Matt Paknis is a senior management consultant with six years of college football coaching and ten years of playing experience through 5 championship seasons whose focus is on lessening bullying in the workplace. He was a former assistant coach at Penn State under Joe Paterno and has spoken publicly about being abused as a child. Matt transcended childhood bullying and the death of his mother with teamwork and leadership. He has dedicated over twenty-five years of consulting to helping global clients embrace healthy management practices to thrive. His latest book Successful Leaders Aren't Bullies: How to Stop Abuse at Work and Build Exceptional Organizations is available for purchase now.
The Experience of Seeing, Thinking, and Being Different
by Ross Smith
There are plenty of examples of research showing that diverse teams are more creative, more effective, and more innovative. We know that inclusive and high trust organizational cultures simply outperform others. I believe that, by extension, this must be true for individuals as well. I was fortunate to spend two weeks at three incredible gatherings: The Grace Hopper Celebration of Women in Technology, the American Road and Transportation Builder's Association conference on innovation - Transovation, and the American Indian Science and Engineering Society (AISES) National Conference. Each conference had a wide variety of talks ranging from organizational culture, climate change, blockchain, resiliency, and leadership – and inspiring stories from several walks of life that had significant impact. The speakers included astronauts, scientists, students, entrepreneurs, CEOs, VPs, tribal elders, city planners, and HR leaders.
Leonardo da Vinci and many other multi-discipline creators were known as polymaths – skilled across boundaries – and there is a great article by Michael Simmons on Medium about research showing people with “too many interests” are more successful and how that is even more relevant in the 21 st century. The old adage “jack of all trades, master of none” may no longer be true.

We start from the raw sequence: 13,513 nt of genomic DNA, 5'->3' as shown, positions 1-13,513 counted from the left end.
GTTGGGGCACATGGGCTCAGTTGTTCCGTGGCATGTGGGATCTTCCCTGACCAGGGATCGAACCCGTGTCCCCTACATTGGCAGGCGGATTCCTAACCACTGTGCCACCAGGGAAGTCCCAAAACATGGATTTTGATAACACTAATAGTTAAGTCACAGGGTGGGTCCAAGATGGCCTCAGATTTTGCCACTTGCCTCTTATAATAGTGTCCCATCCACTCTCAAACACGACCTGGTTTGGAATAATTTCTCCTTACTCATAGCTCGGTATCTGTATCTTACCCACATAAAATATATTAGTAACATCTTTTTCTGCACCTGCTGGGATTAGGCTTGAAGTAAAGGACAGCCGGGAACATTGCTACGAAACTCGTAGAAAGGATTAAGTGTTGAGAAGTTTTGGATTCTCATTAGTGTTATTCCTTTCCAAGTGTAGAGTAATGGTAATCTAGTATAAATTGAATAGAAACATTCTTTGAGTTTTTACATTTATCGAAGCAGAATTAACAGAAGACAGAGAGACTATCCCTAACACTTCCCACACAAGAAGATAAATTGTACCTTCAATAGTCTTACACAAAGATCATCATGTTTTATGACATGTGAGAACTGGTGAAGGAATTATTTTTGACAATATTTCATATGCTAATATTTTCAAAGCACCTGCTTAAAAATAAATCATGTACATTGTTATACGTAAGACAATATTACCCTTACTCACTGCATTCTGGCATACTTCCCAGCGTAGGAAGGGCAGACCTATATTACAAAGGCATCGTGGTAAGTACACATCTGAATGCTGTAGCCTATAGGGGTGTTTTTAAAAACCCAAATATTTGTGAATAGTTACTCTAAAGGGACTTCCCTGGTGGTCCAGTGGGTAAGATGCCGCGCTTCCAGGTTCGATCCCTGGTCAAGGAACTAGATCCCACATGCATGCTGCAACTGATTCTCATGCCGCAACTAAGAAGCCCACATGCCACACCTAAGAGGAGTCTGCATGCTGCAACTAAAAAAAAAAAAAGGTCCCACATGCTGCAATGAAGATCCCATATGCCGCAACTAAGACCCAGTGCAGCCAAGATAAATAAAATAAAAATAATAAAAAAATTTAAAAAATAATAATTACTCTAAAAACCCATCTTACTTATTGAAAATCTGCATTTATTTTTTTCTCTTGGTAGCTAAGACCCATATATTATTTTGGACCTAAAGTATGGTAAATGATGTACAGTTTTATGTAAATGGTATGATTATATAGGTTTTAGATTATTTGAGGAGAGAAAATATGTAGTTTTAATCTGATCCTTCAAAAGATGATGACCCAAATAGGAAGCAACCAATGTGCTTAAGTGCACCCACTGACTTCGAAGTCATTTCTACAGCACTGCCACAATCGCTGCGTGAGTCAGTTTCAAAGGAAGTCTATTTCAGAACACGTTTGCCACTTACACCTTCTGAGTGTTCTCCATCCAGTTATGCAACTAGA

Reflecting on the whirlwind and diversity of experiences over the last 10 days, the preeminent feeling is how tremendously inclusive these groups were. The conference halls were filled with people very different from one another smiling, open to questions, laughing, and sharing a belief that we are all working towards a better future. Not every group these days is like that - some societal relationships are strained more than ever - but these groups illustrated the importance of inclusive behavior and accepting of diverse perspectives and different types of people, cultural practices, skill sets, and disciplines. It made me realize how much better I am because people accepted me into their communities, and I could feel comfortable listening and learning from them.
I would highly recommend this as a deliberate practice to consider for HR professionals and senior leaders alike. Pick two or three conferences or events that are outside of your comfort zone or expertise area – loosely related to your vocation – and attend back to back. Whether you choose local community gatherings or large international conferences – or both! The similarities and the differences are impactful and will change the way you work. For me, it's been interesting to see how some of the challenges of these communities overlap yet are very distinct and unique in their nature. Each group shared important lessons, takeaways, and opportunities to continue to learn and grow. As Martin Luther King Jr. said, “we may have all come in different ships, but we're in the same boat now.”
I would invite every HR professional, every senior leader – to experiment and insert yourself into a set of diverse communities – you will learn much – and find that we all are more alike than we are different.